This subject was recently discussed by Rovet,8 who indicated that a number of studies (for example, Bongers-Schokking et al9 and Dubuis et al10) have shown that a higher dose is beneficial in closing the IQ gap between moderate and severe forms of the disease. However, she has previously recorded a possible increase in neurobehavioural disorder in children who have received higher dose regimens of thyroxine.11 Furthermore, hyperthyroxinaemia in rodents has been associated with adverse neurodevelopmental effects.12,13 What current data are available to substantiate the practice of higher dose initial thyroxine therapy? Distinction must be made between the initial serum T4 at diagnosis, the starting dose of T4, and the maintenance serum levels of thyroid hormones in the outcome assessment. Two recent studies emphasise the importance of the initial serum T4. Ng and colleagues14 found that the initial T4 was an independent factor (inversely related) in the control of head growth in the first three years in 125 subjects with congenital hypothyroidism (CH). In 31 CH subjects studied at 4 years of age, a higher baseline T4 was one of the main predictors of increased verbal IQ but, interestingly, levothyroxine dose at the beginning of treatment and thyroid hormone levels during treatment did not relate to IQ outcome.15 In relation to the initial starting dose of T4, Gauchard and colleagues16 showed in 17 patients that early normalisation of TSH (before 3 months) was necessary to allow for normal neurosensorial afferent pathway development (vestibular, proprioceptive), as well as pathways of central integration (cerebellum, vestibular nuclei). The Norwegian study of 49 patients17 showed that the initial T4 dose predicted verbal IQ at age 20, but the authors have expressed concern at some negative associations between high dose treatment and developmental outcome.18 Nevertheless, a recent Cuban study of 100 CH children studied at 8.2 years showed that total IQ was related to the initial T4 dose.19 A careful study by Simoneau-Roy and colleagues20 showed that children with severe CH treated early with a high dose (median 12 μg/kg/day) of levothyroxine had normal global development and behaviour at school entry. However, as these authors noted, the number of subjects was small, indicating the need for further studies. The Norwegian workers have now extended their study of the 49 subjects referred to above in an attempt to describe the psychological problems in these young adults and to evaluate any negative effects of high dose thyroxine replacement therapy.21 The results indicate that the CH group, perhaps not surprisingly, had lower performance levels than their sibling controls for some aspects of memory, and attention, and had more behaviour problems. Importantly, a high T4 starting dose (⩾7.8 μg/kg/day) had no adverse effect on outcome at age 20. Furthermore, there was no deleterious effect of higher T4 levels during infancy, early childhood, or at assessment on the higher order cognitive skills. This study, which divided the initial treatment T4 dose into two groups similar to the Toronto workers,8 adds significant evidence that a high starting dose of T4 in CH is not harmful in the long term and may be beneficial in some outcome measures.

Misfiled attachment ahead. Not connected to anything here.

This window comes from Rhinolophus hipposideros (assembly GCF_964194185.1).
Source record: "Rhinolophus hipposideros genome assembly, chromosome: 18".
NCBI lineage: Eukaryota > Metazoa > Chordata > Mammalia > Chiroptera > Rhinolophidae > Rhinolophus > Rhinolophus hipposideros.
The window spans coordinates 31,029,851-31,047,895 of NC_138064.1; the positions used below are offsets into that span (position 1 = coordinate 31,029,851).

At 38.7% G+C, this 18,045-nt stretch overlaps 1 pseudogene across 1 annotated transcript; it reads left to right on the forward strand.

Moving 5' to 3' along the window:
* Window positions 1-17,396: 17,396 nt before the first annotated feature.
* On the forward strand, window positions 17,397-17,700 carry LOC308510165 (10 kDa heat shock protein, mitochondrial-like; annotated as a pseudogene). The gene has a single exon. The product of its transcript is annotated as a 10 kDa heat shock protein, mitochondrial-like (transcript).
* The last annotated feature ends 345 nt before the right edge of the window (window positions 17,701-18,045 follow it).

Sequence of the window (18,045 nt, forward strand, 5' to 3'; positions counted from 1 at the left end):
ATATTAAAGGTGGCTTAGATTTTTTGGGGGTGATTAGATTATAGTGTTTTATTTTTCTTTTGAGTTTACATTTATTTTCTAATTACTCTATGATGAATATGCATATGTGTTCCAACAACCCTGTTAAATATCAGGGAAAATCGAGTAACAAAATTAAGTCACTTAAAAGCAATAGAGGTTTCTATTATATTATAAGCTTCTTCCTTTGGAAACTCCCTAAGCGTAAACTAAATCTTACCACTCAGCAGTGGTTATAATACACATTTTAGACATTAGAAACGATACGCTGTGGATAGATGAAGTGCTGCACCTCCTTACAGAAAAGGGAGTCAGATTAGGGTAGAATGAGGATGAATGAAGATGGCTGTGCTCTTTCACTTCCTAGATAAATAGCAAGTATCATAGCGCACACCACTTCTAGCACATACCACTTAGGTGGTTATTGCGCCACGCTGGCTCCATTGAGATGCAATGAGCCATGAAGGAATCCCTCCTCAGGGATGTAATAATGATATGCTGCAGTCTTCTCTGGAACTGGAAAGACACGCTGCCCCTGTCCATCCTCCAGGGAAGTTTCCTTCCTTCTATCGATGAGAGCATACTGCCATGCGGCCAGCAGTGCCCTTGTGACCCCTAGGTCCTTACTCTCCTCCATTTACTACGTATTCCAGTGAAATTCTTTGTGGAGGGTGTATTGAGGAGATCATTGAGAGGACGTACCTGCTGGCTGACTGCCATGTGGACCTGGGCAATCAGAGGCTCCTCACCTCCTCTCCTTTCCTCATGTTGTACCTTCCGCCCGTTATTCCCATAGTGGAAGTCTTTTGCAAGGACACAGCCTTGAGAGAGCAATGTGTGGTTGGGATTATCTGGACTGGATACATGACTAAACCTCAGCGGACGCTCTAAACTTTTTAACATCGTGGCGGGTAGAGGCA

There are other physiological factors to be considered in relation to thyroxine delivery to developing neural tissue. The fetus with CH derives its T4 mostly from the mother through gestation. Details of the transplacental passage of the hormone are certainly incomplete, but the role of the deiodinase enzymes, particularly type 3, in acting as “a gatekeeper” in this process is under intensive study.22 Variations in the rate of different areas of brain development during gestation and their detailed response to T4 in marginally hormone deficient situations are further factors which cause abnormal brain morphology at birth.23,24 In addition, the complexity of thyroid hormone action in the developing brain is compounded by temporal and regional variations in metabolism, receptor and gene expression.25 On a practical level the maternal thyroid hormone supply to the fetus is dependent on the iodine supply which may be precarious.26
It is probable that the classification of CH into mild moderate and severe, for example, is too simplistic in relation to brain architecture and may account for variation in outcome in children with similar initial hormone levels. Hence it is not surprising that studies in children using psychological outcomes will have differing specificities and sensitivities. From the available clinical evidence, to which the study of Oerbeck et al has contributed significantly, it would appear that the starting dose of levothyroxine should be higher rather than lower, and that the long term risks of adverse psychological performance are small. A large scale multicentre study is indicated to clarify the concerns of the “low dose” group of investigators. Meanwhile advances in our understanding of thyroid hormone action on the developing brain will improve our ability to make these important clinical judgements.
Commentary on the paper by Oerbeck et al (see page 132)